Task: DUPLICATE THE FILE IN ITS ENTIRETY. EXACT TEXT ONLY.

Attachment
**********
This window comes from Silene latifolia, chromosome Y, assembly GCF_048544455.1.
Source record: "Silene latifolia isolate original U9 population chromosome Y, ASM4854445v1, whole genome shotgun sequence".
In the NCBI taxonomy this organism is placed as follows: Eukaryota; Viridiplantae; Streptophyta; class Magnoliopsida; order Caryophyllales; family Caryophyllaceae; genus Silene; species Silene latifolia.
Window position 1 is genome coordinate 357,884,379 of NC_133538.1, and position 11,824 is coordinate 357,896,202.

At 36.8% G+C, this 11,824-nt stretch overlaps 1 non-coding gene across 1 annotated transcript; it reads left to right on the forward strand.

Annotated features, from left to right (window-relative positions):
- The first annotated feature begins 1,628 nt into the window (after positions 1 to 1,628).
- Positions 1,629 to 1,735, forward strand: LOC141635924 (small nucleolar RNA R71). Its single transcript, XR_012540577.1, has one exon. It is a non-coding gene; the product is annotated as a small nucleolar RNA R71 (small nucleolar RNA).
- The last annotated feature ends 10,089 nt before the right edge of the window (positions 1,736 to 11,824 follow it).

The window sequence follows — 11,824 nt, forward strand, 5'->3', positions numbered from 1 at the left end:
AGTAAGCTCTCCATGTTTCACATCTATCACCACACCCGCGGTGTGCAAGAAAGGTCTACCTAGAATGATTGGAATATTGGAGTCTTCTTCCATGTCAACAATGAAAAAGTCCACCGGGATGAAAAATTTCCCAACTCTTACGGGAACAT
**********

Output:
This window comes from Silene latifolia, chromosome Y, assembly GCF_048544455.1.
Source record: "Silene latifolia isolate original U9 population chromosome Y, ASM4854445v1, whole genome shotgun sequence".
In the NCBI taxonomy this organism is placed as follows: Eukaryota; Viridiplantae; Streptophyta; class Magnoliopsida; order Caryophyllales; family Caryophyllaceae; genus Silene; species Silene latifolia.
Window position 1 is genome coordinate 357,884,379 of NC_133538.1, and position 11,824 is coordinate 357,896,202.

At 36.8% G+C, this 11,824-nt stretch overlaps 1 non-coding gene across 1 annotated transcript; it reads left to right on the forward strand.

Annotated features, from left to right (window-relative positions):
- The first annotated feature begins 1,628 nt into the window (after positions 1 to 1,628).
- Positions 1,629 to 1,735, forward strand: LOC141635924 (small nucleolar RNA R71). Its single transcript, XR_012540577.1, has one exon. It is a non-coding gene; the product is annotated as a small nucleolar RNA R71 (small nucleolar RNA).
- The last annotated feature ends 10,089 nt before the right edge of the window (positions 1,736 to 11,824 follow it).

The window sequence follows — 11,824 nt, forward strand, 5'->3', positions numbered from 1 at the left end:
AGTAAGCTCTCCATGTTTCACATCTATCACCACACCCGCGGTGTGCAAGAAAGGTCTACCTAGAATGATTGGAATATTGGAGTCTTCTTCCATGTCAACAATGAAAAAGTCCACCGGGATGAAAAATTTCCCAACTCTTACGGGAACAT